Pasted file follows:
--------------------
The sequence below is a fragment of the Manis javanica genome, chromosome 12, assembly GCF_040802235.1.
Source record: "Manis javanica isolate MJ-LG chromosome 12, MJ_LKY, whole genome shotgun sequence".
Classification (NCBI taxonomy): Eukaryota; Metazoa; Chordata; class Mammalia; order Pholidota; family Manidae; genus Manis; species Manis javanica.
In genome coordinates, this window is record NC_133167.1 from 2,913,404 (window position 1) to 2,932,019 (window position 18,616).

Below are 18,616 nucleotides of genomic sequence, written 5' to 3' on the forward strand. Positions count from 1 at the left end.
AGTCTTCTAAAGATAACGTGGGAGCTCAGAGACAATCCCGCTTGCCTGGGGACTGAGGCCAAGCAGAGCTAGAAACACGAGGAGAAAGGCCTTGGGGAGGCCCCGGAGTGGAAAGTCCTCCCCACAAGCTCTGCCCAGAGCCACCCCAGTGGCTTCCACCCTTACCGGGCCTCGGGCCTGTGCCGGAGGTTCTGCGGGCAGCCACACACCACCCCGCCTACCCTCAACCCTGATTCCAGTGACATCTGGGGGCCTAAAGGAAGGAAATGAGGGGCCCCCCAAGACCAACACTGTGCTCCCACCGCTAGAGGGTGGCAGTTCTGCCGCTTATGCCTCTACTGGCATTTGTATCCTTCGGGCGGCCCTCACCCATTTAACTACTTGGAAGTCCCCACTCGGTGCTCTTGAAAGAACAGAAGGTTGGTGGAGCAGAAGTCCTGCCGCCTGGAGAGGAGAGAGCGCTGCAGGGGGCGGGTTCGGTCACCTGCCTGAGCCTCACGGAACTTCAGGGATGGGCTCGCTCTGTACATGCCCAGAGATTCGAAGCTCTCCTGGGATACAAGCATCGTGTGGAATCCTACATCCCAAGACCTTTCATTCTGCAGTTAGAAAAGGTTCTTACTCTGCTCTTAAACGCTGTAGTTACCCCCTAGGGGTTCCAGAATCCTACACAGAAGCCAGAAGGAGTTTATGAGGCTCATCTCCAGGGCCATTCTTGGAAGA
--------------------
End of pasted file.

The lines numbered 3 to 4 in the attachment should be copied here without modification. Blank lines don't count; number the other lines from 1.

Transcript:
Classification (NCBI taxonomy): Eukaryota; Metazoa; Chordata; class Mammalia; order Pholidota; family Manidae; genus Manis; species Manis javanica.
In genome coordinates, this window is record NC_133167.1 from 2,913,404 (window position 1) to 2,932,019 (window position 18,616).